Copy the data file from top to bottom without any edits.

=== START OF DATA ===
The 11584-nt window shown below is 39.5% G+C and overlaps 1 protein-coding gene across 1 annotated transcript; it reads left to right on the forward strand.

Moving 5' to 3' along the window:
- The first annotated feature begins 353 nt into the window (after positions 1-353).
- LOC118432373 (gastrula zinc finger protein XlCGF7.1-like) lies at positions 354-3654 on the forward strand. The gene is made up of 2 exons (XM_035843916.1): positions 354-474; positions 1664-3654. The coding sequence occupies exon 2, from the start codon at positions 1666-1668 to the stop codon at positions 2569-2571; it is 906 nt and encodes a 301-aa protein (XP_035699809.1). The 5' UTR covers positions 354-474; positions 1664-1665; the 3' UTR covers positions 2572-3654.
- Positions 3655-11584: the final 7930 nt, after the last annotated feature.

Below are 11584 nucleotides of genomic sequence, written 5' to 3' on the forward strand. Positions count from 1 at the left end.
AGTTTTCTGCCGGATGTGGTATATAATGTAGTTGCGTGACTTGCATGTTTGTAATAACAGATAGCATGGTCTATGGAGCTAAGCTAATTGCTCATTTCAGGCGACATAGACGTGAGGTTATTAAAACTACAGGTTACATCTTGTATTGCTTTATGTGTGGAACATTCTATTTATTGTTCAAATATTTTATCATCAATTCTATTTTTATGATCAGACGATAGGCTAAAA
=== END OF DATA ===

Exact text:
The 11584-nt window shown below is 39.5% G+C and overlaps 1 protein-coding gene across 1 annotated transcript; it reads left to right on the forward strand.

Moving 5' to 3' along the window:
- The first annotated feature begins 353 nt into the window (after positions 1-353).
- LOC118432373 (gastrula zinc finger protein XlCGF7.1-like) lies at positions 354-3654 on the forward strand. The gene is made up of 2 exons (XM_035843916.1): positions 354-474; positions 1664-3654. The coding sequence occupies exon 2, from the start codon at positions 1666-1668 to the stop codon at positions 2569-2571; it is 906 nt and encodes a 301-aa protein (XP_035699809.1). The 5' UTR covers positions 354-474; positions 1664-1665; the 3' UTR covers positions 2572-3654.
- Positions 3655-11584: the final 7930 nt, after the last annotated feature.

Below are 11584 nucleotides of genomic sequence, written 5' to 3' on the forward strand. Positions count from 1 at the left end.
AGTTTTCTGCCGGATGTGGTATATAATGTAGTTGCGTGACTTGCATGTTTGTAATAACAGATAGCATGGTCTATGGAGCTAAGCTAATTGCTCATTTCAGGCGACATAGACGTGAGGTTATTAAAACTACAGGTTACATCTTGTATTGCTTTATGTGTGGAACATTCTATTTATTGTTCAAATATTTTATCATCAATTCTATTTTTATGATCAGACGATAGGCTAAAA